2016 is set to be an exciting and important year for Shakespeareans. The year marks the 400th anniversary of Shakespeare’s death and will feature an array of exciting events commemorating the bard all over the globe. From 31st July until 6th August next year, both Stratford upon Avon and London will play hosts to the International Shakespeare Association’s mammoth event, the World Shakespeare Congress, which includes a variety of seminars, workshops, and lectures by some of the most exceptional Shakespearean practitioners and researchers from all over the world.
Additionally, Vintage Books have announced a special Hogarth Shakespeare series, which consists of prose versions of Shakespeare’s plays written by established authors. The series begins with Jeanette Winterson’s reinvention of The Winter’s Tale this October, and will feature three more novels in 2016 to coincide with the 400th anniversary: Howard Jacobson’s The Merchant of Venice, Anne Tyler’s The Taming of the Shrew and Margaret Atwood’s version of The Tempest.
Furthermore, the Folger Shakespeare library have announced their plans for the first folio to tour across America and be exhibited at libraries and museums in all fifty states for an exhibition entitled First Folio! The Book that Gave us Shakespeare. Its journey will begin at the Theodore Hesburgh library at the University of Notre Dame in South Bend, Indiana. These are just a few examples of the events and publications that will be taking place next year in memory of William Shakespeare, and in order to commemorate the 400th anniversary of his death. The year promises to be one packed full of opportunities to celebrate, discuss, enjoy, and learn about Shakespeare’s life and works.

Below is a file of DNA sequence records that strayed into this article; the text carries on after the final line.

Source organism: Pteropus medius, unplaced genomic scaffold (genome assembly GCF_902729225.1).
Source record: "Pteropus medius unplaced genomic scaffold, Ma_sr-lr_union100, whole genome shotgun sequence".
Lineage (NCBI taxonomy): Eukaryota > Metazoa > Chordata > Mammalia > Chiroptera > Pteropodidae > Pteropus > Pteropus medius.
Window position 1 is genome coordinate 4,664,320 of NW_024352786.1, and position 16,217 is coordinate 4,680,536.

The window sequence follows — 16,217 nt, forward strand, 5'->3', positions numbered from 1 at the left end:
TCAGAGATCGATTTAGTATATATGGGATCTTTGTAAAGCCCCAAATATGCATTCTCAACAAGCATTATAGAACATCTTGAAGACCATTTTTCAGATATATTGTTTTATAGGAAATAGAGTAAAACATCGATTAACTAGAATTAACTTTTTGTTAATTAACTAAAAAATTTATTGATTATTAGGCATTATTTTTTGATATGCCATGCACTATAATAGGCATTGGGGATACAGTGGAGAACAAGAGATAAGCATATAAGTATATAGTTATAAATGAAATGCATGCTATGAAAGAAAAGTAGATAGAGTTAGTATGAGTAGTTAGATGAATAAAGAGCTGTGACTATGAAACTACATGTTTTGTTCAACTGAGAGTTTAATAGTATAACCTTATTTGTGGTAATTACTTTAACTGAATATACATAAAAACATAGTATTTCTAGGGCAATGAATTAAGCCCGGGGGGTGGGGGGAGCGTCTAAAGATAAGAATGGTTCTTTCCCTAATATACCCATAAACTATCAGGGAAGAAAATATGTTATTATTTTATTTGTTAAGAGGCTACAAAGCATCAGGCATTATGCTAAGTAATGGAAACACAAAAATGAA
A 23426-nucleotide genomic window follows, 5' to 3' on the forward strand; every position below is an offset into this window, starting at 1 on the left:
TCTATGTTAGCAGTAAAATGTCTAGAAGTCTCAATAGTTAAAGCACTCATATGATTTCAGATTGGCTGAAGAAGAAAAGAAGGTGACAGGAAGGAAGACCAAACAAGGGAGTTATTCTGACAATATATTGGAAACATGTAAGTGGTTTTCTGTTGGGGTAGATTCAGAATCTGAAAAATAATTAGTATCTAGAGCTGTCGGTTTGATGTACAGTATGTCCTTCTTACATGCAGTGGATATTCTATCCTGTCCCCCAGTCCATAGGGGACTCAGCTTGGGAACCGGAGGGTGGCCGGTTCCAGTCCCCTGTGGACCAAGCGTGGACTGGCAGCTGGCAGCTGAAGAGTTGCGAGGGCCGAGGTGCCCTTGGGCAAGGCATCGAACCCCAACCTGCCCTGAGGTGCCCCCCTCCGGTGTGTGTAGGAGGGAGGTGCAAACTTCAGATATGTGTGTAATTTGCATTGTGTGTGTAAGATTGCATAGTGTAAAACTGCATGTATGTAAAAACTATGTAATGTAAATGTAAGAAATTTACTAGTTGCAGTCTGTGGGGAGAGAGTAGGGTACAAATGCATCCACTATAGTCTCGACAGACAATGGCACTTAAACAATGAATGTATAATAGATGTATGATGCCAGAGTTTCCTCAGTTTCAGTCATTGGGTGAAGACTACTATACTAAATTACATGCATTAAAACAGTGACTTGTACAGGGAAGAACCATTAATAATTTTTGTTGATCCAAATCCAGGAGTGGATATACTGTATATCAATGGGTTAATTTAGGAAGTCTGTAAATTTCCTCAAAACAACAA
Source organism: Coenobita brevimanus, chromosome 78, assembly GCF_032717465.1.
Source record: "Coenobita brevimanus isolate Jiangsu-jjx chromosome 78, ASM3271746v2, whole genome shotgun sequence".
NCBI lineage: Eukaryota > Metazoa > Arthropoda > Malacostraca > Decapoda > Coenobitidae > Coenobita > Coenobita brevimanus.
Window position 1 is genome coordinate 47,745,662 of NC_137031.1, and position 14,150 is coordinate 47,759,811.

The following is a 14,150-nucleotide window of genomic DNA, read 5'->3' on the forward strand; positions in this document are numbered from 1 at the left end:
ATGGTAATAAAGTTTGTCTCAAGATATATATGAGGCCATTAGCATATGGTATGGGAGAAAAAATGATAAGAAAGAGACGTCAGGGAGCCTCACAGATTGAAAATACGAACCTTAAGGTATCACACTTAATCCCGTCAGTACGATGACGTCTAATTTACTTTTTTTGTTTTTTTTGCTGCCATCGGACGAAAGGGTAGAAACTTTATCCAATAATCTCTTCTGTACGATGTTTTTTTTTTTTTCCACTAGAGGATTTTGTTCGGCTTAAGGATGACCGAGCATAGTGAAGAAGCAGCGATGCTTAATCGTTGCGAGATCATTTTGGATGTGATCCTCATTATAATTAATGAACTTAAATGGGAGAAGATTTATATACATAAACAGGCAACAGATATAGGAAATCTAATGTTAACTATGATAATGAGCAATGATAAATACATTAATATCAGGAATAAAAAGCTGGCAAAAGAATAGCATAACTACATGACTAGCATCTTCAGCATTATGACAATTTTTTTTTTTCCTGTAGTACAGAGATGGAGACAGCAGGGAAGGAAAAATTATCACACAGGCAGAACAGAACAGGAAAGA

Among the sensational selection of Shakespearean spectacles, comes the highly anticipated announcement of the Royal Shakespeare Companies’s 2016 summer season, which will undoubtedly be regarded as an immensely important aspect of the celebrations. The RSC have announced plans to produce three plays by William Shakespeare, and three plays by his contemporaries: Ben Jonson, Christopher Marlowe and Miguel De Cervantes.
A Midsummer Night’s Dream
The season will kick off with the RSC’s touring production of A Midsummer Night’s Dream. This is a tour with a difference as the RSC have collaborated with amateur theatre companies from cities all over the UK to create a unique theatre experience that is particular to the city it is staged in. The tour will begin in Stratford upon Avon and travel to cities such as Newcastle, Glasgow, and Nottingham amongst others. This seems like a wonderfully fun way to celebrate Shakespeare by making A Midsummer Night’s Dream, a play that the RSC describe as ‘The nation’s favourite Shakespeare play’ more accessible, and also personal to people all over the UK. Additionally, this is a fantastic way to promote the amateur theatrical companies around in each of the selected cities on the tour, and could help to get more people excited about future productions at their local amateur theatres, and generate new audience members.
A Midsummer Night’s Dream will run from 17th February 2016 until 16th July 2016.